By Michael Perik
I was surrounded by a crowd of six-year-olds, shouting, whining, throwing everything in sight, and generally not paying attention. It was nearing the end of the day and at this moment, none of them seemed to be thinking about anything that even resembled math. My head spun as hand after hand shot into the air. Few students were asking for help, most sharply pointed their index fingers at me, which directly translated to, “I want water!”. Frantically I sent some of my most trustworthy students out of the room to get water. I then began shouting out every callback phrase I knew, attempting to calm the hurricane of first graders pouring down on me. I was new to the classroom and still learning how to lead the students. As a result in this moment my stress was building to a peak.
Despite my incredible frustration and the lack of focus in my corner of the room, there was something very endearing about the wild nature of the children around me. Because for all of the “not learning” they were doing, I could still see how much they tried. Even if they were struggling to pay attention, it was apparent that they were trying to solve the problems put before them. When you’re six years old it’s almost impossible to understand how truly important learning is, yet all these kids were naturally curious and eager to tackle challenges put before them.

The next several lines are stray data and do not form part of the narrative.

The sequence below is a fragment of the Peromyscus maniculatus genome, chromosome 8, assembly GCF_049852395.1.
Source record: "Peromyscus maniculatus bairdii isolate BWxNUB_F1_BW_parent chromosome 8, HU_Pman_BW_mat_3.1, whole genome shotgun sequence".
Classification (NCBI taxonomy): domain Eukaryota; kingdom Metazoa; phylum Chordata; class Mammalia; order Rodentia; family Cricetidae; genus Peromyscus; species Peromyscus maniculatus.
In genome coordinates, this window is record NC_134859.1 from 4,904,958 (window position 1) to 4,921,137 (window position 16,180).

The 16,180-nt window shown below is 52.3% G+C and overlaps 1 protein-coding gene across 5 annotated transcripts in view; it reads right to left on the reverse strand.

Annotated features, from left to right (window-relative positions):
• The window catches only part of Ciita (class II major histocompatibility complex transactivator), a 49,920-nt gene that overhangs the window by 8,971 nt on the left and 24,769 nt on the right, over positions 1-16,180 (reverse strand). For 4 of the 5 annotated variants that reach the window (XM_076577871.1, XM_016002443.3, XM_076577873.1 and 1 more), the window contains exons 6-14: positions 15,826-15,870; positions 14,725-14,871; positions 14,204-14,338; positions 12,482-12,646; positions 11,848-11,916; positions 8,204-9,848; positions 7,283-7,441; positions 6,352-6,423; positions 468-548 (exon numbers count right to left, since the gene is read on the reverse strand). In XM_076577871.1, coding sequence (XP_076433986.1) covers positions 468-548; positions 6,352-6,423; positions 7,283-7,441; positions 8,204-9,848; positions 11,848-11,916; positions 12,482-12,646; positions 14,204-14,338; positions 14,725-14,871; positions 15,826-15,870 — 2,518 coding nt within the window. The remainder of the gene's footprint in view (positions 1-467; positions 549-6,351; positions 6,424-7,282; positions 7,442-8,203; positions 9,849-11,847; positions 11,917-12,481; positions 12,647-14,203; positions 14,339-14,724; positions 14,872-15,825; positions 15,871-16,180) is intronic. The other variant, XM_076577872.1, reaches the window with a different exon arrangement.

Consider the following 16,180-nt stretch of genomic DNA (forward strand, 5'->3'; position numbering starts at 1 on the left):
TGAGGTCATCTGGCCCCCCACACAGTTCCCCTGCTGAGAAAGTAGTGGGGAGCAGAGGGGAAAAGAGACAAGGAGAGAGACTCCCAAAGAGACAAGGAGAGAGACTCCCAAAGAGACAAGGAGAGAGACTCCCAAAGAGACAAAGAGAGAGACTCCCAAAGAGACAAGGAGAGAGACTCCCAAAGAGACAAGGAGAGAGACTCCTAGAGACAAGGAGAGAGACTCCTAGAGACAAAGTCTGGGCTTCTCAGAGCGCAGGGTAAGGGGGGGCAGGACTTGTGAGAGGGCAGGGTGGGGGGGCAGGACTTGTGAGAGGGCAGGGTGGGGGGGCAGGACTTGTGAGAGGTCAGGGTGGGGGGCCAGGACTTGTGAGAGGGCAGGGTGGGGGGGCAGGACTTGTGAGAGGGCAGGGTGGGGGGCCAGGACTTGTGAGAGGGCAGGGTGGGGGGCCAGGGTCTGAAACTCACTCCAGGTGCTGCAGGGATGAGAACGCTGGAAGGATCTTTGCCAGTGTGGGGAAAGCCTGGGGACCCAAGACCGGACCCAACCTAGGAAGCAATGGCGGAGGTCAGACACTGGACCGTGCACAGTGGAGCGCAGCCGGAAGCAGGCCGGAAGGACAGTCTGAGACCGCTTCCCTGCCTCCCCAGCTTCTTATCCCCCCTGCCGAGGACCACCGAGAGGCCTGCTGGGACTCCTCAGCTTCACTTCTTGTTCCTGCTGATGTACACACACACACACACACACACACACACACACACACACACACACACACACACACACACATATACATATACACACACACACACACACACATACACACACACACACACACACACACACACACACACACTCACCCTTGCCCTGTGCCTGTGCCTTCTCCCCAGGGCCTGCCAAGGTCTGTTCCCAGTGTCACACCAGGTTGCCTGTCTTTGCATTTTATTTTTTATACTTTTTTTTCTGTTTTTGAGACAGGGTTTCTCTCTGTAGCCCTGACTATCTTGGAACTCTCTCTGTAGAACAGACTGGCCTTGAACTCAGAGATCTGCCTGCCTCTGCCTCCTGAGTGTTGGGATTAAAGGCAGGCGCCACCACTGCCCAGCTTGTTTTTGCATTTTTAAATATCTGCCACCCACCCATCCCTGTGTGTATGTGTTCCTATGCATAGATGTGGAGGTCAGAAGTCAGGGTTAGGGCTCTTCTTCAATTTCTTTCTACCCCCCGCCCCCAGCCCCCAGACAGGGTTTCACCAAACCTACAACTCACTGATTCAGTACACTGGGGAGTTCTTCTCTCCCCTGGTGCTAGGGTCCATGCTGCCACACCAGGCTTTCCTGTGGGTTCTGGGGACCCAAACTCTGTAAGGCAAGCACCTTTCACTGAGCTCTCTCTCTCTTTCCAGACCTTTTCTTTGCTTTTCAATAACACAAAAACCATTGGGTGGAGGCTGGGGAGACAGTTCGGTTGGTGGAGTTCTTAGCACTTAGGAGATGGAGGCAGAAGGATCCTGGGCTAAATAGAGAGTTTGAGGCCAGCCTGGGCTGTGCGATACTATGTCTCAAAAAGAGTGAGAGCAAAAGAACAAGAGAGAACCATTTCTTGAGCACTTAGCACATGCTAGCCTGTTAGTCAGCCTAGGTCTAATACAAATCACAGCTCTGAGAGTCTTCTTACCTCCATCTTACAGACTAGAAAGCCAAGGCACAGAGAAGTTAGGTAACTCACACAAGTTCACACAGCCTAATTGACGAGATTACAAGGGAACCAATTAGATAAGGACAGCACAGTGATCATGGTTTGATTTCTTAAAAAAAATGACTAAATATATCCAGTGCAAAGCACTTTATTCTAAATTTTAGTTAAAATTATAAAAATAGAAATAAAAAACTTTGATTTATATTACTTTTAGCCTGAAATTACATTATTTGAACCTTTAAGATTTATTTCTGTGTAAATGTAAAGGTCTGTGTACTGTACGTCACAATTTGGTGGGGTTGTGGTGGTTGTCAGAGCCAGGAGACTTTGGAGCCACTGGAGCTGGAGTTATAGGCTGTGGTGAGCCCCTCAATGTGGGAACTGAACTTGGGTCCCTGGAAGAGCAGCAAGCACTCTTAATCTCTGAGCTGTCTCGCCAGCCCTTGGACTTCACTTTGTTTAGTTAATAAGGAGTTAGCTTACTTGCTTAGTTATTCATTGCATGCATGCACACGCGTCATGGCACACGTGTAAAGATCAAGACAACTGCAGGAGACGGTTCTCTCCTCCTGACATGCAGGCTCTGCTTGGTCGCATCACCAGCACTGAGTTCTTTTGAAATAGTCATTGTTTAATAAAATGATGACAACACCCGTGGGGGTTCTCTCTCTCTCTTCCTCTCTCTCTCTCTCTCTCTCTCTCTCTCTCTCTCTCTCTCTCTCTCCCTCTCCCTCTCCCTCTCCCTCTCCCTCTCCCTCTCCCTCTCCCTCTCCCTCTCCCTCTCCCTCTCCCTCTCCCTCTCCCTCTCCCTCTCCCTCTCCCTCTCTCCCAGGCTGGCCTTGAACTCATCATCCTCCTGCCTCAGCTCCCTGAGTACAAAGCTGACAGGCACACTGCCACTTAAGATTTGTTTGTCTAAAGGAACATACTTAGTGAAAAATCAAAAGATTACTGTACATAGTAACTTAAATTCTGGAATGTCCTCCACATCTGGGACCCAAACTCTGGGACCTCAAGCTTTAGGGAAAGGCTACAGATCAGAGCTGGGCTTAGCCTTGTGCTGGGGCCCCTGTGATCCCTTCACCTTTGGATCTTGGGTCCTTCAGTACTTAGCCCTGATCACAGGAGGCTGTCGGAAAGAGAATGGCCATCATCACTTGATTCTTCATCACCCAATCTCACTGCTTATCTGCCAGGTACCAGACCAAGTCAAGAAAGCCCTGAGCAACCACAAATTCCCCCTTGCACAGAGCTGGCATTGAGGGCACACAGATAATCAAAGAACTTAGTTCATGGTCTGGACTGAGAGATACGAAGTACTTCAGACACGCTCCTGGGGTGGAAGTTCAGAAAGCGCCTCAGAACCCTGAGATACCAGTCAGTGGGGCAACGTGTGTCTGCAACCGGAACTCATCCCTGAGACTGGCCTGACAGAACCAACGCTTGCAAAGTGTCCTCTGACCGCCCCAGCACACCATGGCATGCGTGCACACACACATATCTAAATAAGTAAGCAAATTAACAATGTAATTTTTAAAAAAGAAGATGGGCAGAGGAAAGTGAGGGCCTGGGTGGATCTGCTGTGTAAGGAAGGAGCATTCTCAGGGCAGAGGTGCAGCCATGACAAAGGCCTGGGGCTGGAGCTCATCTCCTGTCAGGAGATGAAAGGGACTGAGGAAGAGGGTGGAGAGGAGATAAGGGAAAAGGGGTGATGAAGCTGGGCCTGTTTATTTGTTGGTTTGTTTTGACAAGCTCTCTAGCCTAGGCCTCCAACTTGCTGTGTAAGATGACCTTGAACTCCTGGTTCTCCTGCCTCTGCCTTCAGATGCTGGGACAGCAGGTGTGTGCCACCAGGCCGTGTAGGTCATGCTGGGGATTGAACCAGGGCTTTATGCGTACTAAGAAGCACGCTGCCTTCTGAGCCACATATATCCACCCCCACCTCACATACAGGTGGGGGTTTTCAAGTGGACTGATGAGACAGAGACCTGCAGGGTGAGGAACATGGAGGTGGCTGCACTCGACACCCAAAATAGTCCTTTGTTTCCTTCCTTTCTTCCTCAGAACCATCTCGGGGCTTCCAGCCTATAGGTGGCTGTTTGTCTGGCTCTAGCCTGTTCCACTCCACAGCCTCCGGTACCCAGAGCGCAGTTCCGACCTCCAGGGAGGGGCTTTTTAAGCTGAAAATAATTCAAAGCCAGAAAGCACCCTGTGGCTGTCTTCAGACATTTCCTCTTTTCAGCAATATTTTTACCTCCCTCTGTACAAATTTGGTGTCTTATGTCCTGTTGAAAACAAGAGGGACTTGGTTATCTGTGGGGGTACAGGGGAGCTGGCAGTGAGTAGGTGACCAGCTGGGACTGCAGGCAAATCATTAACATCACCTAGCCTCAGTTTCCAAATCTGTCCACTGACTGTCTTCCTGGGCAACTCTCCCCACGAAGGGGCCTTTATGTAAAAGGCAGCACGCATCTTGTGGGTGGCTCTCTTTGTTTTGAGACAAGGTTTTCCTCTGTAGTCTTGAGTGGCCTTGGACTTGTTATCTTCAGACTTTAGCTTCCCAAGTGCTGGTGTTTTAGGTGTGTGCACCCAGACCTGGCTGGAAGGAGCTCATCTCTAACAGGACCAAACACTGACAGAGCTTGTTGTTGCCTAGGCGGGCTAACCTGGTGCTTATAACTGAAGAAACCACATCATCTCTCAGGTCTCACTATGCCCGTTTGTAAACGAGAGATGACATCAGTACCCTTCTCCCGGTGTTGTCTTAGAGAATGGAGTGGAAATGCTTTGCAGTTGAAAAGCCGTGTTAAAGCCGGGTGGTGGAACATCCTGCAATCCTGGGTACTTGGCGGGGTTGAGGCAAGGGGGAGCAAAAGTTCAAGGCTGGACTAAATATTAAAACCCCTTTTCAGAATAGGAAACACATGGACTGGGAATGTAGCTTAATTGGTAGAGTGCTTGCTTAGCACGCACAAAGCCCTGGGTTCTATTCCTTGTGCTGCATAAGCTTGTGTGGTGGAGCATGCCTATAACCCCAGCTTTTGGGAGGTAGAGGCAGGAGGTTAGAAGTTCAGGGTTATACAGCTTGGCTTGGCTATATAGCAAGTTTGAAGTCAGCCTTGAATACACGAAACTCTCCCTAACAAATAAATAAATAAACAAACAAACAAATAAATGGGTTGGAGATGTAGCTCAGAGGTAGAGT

One small girl kept grabbing my finger, alerting me to her most recent attempt at an addition problem. She looked up at me with anticipation in her wide eyes. While I told her that her answer was incorrect multiple times, she would eagerly dive back into her work each time, despite all the distractions around her. With every problem she attempted, I could see her brow furrow and wiggle, which always meant that the gears in her brain were turning. I couldn’t help but smile.
As frustrating as it was to see students struggle over and over, I found it heartwarming to see kids be kids. For all the problems they faced inside and out of school, they still maintained a basic desire to learn. Yet still, this wonderfully goofy group of first graders was out of control. I stepped away for a moment, turning around to look out the window. I was almost blinded by the magnificent sun perched just beyond the tree line. No wonder these kids couldn’t sit still. I closed my eyes briefly, preparing to regain control of the class. I turned back around, raising my voice in steady increments, trying to brush off any and all frustration. I brought a single finger to my mouth. Pursing my lips, I sucked in a deep breath of air and loudly shushed the kids. Their voices sputtered and came to a staggering halt. Silence at last. Well for a moment anyway…